The actual hair spinning process is simple. Select an appropriate volume of hair for the size of the fly, about one half the hook gap. Too much material will make it tough to get sufficient thread pressure onto the shank as the compacted hair will not bend from the thread pressure and the spun head will rotate. All under fur and short fibers must be removed to ensure proper spinning. This is best accomplished by using the thumb and forefinger to pluck and sweep out the under fur or a fine comb. Fine combs such as pet flea or moustache combs are also ideal for removing under fur. Prior to spinning, trim the tips of the prepared hair so the stack is of a manageable length and spins around the shank without fouling the hook bend.
Place the prepared hair on top of the shank, forward of the collar and wing area. Encompass the hair by placing two loose controlling wraps of tying thread around the hair stack. Apply steady pressure on the ensuing wrap so the ends of the hair pointing forward over the hook eye flares up on an angle. Release the hair and allow the thread torque to rotate and spin the hair around the shank. Continue the thread wraps until the hair ceases to spin. Once spun, pull back the hair and place additional wraps directly in front of the hair to lock it in place. Support the hair from behind with the thumb and forefinger and push and pack the hair back into position. Most tiers use packing tools avoid accidental stabbings if the fingers slip. This push back technique allows eases the spinning processes and positions hair without the risk of knocking the wing or collar out of place. The tighter the hair is packed the more buoyant the pattern. Hopper and stonefly patterns featuring spun and clipped heads should be dense, sculpin and minnow patterns should not be tightly packed so they sink quicker. Most Muddler heads take about two stacks of hair to complete the head.
Once the head is spun, barber skills come into play depending upon the intended shape. Scissors or flexible double edged razor blades are the trimming tools of choice. Using a sawing motion, razor blades allow for quick trimming, especially when grooming larger flies. Flexible blades allow tiers to create rounded sculpin heads in seconds. Care must to be taken to avoid injury.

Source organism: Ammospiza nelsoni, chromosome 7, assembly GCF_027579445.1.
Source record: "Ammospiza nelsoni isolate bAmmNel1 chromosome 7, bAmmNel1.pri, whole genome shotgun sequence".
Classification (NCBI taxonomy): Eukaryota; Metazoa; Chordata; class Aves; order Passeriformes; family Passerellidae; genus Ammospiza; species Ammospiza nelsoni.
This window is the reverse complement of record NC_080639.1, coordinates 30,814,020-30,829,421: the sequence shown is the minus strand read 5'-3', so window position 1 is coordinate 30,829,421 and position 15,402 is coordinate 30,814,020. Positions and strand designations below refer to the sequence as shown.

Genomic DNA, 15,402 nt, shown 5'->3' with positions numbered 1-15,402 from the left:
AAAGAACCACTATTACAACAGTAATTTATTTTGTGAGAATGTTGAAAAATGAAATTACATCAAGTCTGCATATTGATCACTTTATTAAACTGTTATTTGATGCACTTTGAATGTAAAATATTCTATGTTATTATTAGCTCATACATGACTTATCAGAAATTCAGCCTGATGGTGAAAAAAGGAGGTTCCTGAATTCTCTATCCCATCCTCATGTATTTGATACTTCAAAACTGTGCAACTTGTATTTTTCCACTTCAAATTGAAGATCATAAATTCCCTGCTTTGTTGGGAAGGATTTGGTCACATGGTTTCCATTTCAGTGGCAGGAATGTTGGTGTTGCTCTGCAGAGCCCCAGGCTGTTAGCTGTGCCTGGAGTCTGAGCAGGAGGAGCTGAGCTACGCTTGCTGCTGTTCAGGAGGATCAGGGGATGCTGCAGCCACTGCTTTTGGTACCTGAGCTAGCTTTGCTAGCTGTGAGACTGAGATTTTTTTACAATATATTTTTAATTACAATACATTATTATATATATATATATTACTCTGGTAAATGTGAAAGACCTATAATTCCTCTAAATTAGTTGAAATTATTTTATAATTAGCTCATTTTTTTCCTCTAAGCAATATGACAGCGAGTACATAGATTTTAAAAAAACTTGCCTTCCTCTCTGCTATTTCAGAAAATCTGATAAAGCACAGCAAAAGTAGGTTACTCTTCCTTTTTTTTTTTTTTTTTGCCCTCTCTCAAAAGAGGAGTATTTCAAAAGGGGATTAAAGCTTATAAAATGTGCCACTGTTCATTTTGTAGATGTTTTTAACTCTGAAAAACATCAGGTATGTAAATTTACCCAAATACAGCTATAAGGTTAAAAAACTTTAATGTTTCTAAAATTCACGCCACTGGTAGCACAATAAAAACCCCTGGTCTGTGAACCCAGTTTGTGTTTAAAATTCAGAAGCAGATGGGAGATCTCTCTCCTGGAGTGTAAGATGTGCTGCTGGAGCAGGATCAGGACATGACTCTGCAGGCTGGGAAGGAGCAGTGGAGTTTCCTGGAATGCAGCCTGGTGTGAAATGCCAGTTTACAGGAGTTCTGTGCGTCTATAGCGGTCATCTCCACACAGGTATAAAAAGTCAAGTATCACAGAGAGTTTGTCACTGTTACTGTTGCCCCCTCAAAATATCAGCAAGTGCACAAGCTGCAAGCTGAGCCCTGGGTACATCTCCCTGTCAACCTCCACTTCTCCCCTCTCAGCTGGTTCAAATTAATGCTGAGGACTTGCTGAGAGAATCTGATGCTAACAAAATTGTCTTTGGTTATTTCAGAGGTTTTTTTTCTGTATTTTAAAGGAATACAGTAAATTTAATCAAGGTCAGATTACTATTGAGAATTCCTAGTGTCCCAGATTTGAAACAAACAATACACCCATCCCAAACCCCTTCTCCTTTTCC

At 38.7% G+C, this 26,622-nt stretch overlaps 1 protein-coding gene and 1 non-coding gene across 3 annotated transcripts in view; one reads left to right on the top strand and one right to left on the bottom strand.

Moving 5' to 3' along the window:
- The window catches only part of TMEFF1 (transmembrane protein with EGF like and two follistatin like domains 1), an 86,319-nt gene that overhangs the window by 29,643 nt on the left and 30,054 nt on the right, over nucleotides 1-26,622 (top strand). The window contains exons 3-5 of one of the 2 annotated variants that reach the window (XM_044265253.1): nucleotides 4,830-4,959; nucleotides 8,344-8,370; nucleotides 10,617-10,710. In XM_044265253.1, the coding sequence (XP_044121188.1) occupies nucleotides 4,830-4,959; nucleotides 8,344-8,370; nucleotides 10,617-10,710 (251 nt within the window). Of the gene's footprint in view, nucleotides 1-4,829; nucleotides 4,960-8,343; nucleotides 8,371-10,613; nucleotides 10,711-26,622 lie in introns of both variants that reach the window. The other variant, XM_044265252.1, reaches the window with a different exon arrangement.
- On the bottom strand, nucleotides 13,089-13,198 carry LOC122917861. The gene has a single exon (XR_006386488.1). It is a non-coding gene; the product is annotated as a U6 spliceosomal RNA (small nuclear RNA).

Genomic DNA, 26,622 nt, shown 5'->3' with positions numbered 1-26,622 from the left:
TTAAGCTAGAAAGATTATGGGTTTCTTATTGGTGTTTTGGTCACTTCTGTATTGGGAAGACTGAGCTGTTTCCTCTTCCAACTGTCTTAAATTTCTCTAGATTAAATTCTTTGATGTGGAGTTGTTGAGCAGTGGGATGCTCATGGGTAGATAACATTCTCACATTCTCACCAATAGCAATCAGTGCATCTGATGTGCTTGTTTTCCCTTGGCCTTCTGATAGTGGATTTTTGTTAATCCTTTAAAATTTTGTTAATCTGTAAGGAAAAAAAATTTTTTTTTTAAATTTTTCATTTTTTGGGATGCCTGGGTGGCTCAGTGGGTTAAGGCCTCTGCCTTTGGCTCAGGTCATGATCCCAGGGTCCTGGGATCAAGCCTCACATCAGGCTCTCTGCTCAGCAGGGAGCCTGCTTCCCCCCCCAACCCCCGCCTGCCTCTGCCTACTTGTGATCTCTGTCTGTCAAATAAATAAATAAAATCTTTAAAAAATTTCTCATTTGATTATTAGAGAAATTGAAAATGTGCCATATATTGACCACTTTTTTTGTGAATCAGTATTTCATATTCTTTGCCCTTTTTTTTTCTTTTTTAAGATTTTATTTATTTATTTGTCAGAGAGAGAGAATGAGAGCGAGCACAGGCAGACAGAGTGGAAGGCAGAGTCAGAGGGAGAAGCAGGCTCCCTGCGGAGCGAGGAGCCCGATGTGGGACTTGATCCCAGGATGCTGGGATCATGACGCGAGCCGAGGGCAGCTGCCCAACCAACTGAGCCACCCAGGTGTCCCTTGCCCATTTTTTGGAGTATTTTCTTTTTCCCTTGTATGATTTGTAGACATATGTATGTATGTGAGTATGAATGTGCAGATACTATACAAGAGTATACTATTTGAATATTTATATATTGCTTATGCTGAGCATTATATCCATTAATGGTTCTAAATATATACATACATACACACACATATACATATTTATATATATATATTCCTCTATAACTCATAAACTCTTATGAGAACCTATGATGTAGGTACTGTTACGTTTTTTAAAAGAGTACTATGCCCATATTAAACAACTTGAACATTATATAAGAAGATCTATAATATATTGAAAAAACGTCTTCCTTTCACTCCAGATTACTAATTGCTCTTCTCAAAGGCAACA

Scissors are used for final preening depending upon how fussy the tyer wants to be, as the tips are ideal for isolating and snipping individual hairs. Muddler heads often combine the tier’s personality and style in conjunction with the shape of the prey item being suggested. Sculpin and minnow heads tend to be triangular in profile while hopper heads are block-shaped.
For the Grizzly Muddler break the head into sections, top, bottom and sides. Begin by trimming the bottom section flush to expose the gills. Trim the top section on an angled taper up toward the tail of the fly. Complete the head by trimming the sides of the head on the same angle as the top of the head. The finished result should be an arrow shaped head. Trim a small eye sockets close to the shank to allow for proper glue penetration. Small wood burning tools can be used to burn eye sockets into the head. Avoid setting the fly on fire and clean out the burnt fibers with a dubbing needle prior to applying any adhesive.